Today the Messiah College Alumni group asked for postings about first memories of Messiah College. Mine was a revelation about my family rather than about the college.
I posted: I heard my dad speak Mandarin for the first time in my life at Messiah. Dr Van Gorder, who visually you would not guess was fluent in Mandarin, greeted dad with a visual assumption that were were Chinese. (We're ABCs*.) And my dad, who even when we would visit the Chinese church he grew up in, listened in Chinese and responded in English, answered Dr Van Gorder in Mandarin as though he spoke it every day of his life. * American Born Chinese
My mom tells how her dad, one time, tried to "encourage" (read: require) Chinese language in the household. He laid down a decree that only Chinese would be spoken in the house. And my mom's and her four sibs' response? According to mom, there was silence in the household for two weeks.
As for me, I'm 100% Chinese by blood. But I am such an ABC! Mom says that I, like her, am Chinese "until I open my mouth". On occasion, I've received compliments on my English. Sometimes that comes back to bite, though. The summer after my freshman year, I went to Kunming, Yunnan Province, China, with Dr Van Gorder and a team from Messiah. Because I looked Chinese, and beause we were working with Chinese college students and attending English Corners, often there was an assumption that I was a Chinese national who had latched onto the group.
Usually that was fine and actual nationals striving to practice their English were glad for me that I was trying to find my roots. But once we were in the midst of a road trip and I was sitting on the curb next to an African-American teammate. The bus driver said something to me with the assumption that I could translate for the American... when I haltingly told him that I was an American, and I was very sorry (two phrases I got very good at very quickly), he started railing at me! I learned afterwards that it was something of a diatribe on "How could you turn your back on your culture and your people?" I was taken aback, shocked into silence.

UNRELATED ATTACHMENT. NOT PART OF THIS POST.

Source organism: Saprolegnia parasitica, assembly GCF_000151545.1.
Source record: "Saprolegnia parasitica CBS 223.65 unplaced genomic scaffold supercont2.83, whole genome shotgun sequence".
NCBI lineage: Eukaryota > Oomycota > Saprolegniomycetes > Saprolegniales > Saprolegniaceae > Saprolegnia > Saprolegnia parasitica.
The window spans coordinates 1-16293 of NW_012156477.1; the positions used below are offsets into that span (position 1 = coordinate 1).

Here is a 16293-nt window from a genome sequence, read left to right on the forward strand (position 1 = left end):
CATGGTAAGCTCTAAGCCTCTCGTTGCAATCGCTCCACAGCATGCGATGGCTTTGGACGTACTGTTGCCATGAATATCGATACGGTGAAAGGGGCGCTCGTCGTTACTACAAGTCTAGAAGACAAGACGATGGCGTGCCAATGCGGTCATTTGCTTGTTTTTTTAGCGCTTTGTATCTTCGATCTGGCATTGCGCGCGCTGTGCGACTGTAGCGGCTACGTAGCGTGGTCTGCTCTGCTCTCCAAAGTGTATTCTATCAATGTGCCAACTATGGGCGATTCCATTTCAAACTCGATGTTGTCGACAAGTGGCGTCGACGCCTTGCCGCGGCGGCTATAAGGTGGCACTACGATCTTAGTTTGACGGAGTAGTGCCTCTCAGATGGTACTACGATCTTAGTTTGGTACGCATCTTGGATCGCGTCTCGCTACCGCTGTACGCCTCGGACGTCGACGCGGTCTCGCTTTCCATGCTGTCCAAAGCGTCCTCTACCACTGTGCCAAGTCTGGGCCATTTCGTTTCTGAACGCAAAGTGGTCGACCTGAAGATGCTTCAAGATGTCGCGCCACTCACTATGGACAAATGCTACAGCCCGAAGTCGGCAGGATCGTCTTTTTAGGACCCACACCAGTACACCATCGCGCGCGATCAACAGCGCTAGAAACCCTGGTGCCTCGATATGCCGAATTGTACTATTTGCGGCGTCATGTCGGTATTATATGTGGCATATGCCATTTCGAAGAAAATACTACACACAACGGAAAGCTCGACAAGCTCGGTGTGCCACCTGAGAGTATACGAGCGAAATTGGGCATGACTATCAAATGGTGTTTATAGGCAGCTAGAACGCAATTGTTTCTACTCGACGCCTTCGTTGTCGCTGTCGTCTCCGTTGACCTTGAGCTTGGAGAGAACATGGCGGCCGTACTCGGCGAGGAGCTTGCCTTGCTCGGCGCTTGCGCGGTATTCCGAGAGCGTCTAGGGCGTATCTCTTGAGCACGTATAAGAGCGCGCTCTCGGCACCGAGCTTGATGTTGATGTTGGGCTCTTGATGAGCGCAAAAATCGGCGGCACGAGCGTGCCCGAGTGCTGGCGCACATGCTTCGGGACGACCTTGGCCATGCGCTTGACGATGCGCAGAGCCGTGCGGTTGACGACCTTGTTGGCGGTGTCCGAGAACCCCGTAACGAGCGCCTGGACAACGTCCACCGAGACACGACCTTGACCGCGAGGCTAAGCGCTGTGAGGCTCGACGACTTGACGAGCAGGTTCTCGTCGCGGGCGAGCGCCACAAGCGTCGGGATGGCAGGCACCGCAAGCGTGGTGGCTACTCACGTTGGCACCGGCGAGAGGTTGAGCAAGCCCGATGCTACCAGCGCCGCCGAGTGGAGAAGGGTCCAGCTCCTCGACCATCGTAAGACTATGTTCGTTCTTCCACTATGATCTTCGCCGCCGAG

I'm not alone, though. Gene Luen Yang, who wrote such graphic novels as American Born Chinese and Level Up, both of which I highly recommend, is in the process of reintroducing one of the first Asian superheroes, the Green Turtle, from the Shadow Hero line. About his Chinese school retention, he shared (pictures in the link, towards the bottom):
If you compare [the] final art with my thumbnails, though, you’ll notice that the Chinese characters are different. That’s because I don’t really know how to write Chinese, despite having gone to Chinese school every Saturday for twelve years. I basically wrote the few characters that I remember as a placeholder, so in the thumbnails the Chinese banner reads, “Gene Luen Yang is a.” That’s right. That’s the net result of twelve years’ worth of Saturdays. I can write my name, “is”, and “a". I can’t even tell you what Gene Luen Yang is, because I don’t remember how to write “cartoonist” or “teacher” or “undisciplined Chinese student.” Moral of the story: pay attention in your language classes, kids.